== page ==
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I need to estimate a complexity of words for typists. For example "suffer" is easy than "people" becouse "o" and "p" is harder than "e" and "r". Any key pressed by little finger is more hard to hit than by index finger. And move finger from basic position is more harder than do not move. And use shift key also add hardness.

What approach can be imlemented in this case?

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You should also consider that it's easier to type words that bounce back and forth between the two hands than words which are typed mostly with one hand. –  Instance Hunter May 25 '09 at 16:51

8 Answers 8

up vote 11 down vote accepted

I would check out the Carpalx website. The site details how they rate different keyboard layouts for typists, and already has some open-source software that implements their algorithms for any given keyboard layout. (Make sure to check out the typing effort, model parameters and keyboard evaluation sections.)

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A simple approach:

Score each letter based off the finger positions. Add a modifier or multiplier for shift. Maybe add a reduction for repeated letters?

Take the word, add up the scores, and you should have one approach.

Test, modify scores as needed, repeat until you have a meaningful distribution.

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Repeated letters, yeah it's another one. –  FFire May 25 '09 at 15:59

You could hold a 2-D representation of your keyboard in an array as a sort of a connected graph, with the key name and coordonates as nodes, and 2 coordonates to where your hands are hovering over (around F and J?), then for each input key you calculate the distances from the key in the graph to your 2 "hover keys", take the minimum, add in a shift (caps) penalty and output a (possibly weighted) score.

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Not only F and J hover keys, ASD and KL: also hover keys. But thanks any way. –  FFire May 25 '09 at 15:55

As a base, you can give each key a difficulty rating and then just add the ratings.

Then you probably want to spot difficult finger patterns. For example the combination "sle" is more difficult than "sfe", because the former is a left-right-left combination. It's more difficult for the brain to coordinate between left and right hand as they are connected to each half of the brain, than it is to coordinate fingers on the same hand. It's common to press the keys in the wrong order in such combinations.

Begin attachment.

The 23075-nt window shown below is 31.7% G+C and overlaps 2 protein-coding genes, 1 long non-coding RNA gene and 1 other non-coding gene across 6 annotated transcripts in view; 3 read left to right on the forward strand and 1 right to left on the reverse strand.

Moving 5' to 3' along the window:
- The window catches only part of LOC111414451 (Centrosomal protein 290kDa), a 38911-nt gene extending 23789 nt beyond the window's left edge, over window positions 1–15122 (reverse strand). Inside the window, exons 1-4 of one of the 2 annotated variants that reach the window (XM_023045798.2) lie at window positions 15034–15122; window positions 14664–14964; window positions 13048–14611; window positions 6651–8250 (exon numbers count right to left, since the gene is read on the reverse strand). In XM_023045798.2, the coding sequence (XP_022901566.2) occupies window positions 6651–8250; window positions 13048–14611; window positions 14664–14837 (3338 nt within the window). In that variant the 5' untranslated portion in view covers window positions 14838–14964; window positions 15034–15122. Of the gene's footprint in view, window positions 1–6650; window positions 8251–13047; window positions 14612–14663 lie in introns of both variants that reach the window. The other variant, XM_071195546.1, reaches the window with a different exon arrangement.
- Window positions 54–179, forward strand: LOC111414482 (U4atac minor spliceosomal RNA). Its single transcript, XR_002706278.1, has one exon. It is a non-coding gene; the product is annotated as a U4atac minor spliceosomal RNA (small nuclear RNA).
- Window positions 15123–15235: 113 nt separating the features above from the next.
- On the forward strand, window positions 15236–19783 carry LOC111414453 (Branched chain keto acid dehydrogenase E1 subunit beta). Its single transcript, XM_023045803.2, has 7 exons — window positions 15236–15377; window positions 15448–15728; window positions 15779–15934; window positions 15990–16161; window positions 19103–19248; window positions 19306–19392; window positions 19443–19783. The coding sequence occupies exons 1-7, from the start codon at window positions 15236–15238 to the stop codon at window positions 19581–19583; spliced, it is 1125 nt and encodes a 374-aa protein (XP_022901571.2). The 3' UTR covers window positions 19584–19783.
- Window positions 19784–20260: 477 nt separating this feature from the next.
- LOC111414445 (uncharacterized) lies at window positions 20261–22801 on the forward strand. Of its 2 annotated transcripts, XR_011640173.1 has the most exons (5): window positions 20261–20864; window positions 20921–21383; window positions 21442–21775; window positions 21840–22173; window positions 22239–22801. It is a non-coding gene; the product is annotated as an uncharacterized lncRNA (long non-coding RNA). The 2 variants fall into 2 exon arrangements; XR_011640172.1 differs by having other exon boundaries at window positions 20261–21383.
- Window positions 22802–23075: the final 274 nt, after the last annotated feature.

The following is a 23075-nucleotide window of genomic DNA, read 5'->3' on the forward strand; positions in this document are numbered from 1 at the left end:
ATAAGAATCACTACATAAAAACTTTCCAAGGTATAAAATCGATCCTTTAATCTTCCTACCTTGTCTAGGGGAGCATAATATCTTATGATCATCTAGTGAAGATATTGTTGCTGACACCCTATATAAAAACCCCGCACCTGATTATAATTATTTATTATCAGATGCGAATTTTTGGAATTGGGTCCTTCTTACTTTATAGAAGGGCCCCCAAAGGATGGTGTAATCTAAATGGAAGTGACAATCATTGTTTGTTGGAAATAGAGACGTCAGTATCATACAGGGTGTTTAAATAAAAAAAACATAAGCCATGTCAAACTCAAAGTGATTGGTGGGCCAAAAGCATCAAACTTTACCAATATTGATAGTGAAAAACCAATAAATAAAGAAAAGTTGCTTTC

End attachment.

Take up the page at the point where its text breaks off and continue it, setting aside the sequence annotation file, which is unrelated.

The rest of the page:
How common a word is also has an effect on the difficulty. More common words are typed more often so the brain learns the patterns. Also when a word contains a common word it's easier to type, like "hand" as it contains "and". On the other hand, words that contain only a part of a more common word becomes harder, as the brain wants to follow the more common pattern.

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Typing difficulty is very subjective - it's akin to learning to play a musical instrument, so a word that is very difficult for one person to type is a piece of cake for another. Take for instance someone who's never sat at a keyboard before and ask them to type the word "Microsoft"... they'll hunt and peck and it'll probably take them a few seconds to type it. Take your average programmer that types this word a few dozen times a day and they'll rattle it off in less than a second.

On the other hand, take the first person and have them type the word "Microscope" and they'll likely take a very similar amount of time as they did to type "Microsoft", but the programmer will get to the "s" and either finish the word as "Microsoft" before deleting and replacing the characters with the correct ones, or they'll noticeably slow as they hit the "s" when their fingers don't immediately know the pattern for "Microscope" - in fact, I just had to type it 3 times because my fingers automatically finish the pattern for me without me thinking about it.

As far as word complexity goes therefore, it's not quite as straightforward as calculating the distance from the home keys, it comes down to the background environment of the typist, their usual typing speed, their literacy with the keyboard and a host of other things.

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I catch the point, thanks. But it's measuring for persons who deal with touch typing, not for newbie. –  FFire May 25 '09 at 17:38

Instead of guessing, measure it.

Come up with a list of 100 words and ask a handful of people to type them in. Measure the amount of time between each keystroke. For every pair of letters, accumulate the total time taken by the user to move from the first to the second and divide by the number of times that letter pair appears to get an average, which is an actual direct estimate of the difficulty of moving between those two keys.

Of course, there will be some pairs of letters that don't appear anywhere in your words (e.g. ZQ). But those letter pairs will probably be irrelevant to your work anyway, unless you need to score random sequences of letters.

You'll also need to somehow account for mistyped letters. You could either discard these outright, or use mistyped letters to add some sort of penalty to that letter pair (reflecting the fact that mistyping one of the letters indicates that this letter pair may be difficult to type).

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You may want to try a very basic approach by giving a value to each key that may be typed, and simply add the value of all keys of the word you want to evaluate...

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Purely based on distance between keys, calculate the distance using a table of keys, and add up distances.

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